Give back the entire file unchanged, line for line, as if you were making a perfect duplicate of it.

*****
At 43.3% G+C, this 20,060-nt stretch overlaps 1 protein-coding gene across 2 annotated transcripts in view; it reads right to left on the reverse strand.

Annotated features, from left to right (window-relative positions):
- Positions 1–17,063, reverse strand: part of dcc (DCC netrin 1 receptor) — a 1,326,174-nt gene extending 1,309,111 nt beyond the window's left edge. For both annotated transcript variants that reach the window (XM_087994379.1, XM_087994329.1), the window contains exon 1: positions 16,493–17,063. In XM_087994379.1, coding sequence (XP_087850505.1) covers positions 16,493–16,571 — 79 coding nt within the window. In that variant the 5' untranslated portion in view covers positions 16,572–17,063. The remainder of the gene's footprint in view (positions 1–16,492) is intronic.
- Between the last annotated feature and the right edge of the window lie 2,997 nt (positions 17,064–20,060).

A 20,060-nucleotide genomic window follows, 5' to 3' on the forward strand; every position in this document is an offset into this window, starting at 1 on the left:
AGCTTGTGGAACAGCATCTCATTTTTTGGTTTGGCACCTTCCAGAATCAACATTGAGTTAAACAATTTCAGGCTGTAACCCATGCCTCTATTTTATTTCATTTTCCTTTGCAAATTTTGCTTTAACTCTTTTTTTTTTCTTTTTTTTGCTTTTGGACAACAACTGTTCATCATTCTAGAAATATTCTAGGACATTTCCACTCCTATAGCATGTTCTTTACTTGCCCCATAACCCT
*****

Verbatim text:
At 43.3% G+C, this 20,060-nt stretch overlaps 1 protein-coding gene across 2 annotated transcripts in view; it reads right to left on the reverse strand.

Annotated features, from left to right (window-relative positions):
- Positions 1–17,063, reverse strand: part of dcc (DCC netrin 1 receptor) — a 1,326,174-nt gene extending 1,309,111 nt beyond the window's left edge. For both annotated transcript variants that reach the window (XM_087994379.1, XM_087994329.1), the window contains exon 1: positions 16,493–17,063. In XM_087994379.1, coding sequence (XP_087850505.1) covers positions 16,493–16,571 — 79 coding nt within the window. In that variant the 5' untranslated portion in view covers positions 16,572–17,063. The remainder of the gene's footprint in view (positions 1–16,492) is intronic.
- Between the last annotated feature and the right edge of the window lie 2,997 nt (positions 17,064–20,060).

A 20,060-nucleotide genomic window follows, 5' to 3' on the forward strand; every position in this document is an offset into this window, starting at 1 on the left:
AGCTTGTGGAACAGCATCTCATTTTTTGGTTTGGCACCTTCCAGAATCAACATTGAGTTAAACAATTTCAGGCTGTAACCCATGCCTCTATTTTATTTCATTTTCCTTTGCAAATTTTGCTTTAACTCTTTTTTTTTTCTTTTTTTTGCTTTTGGACAACAACTGTTCATCATTCTAGAAATATTCTAGGACATTTCCACTCCTATAGCATGTTCTTTACTTGCCCCATAACCCT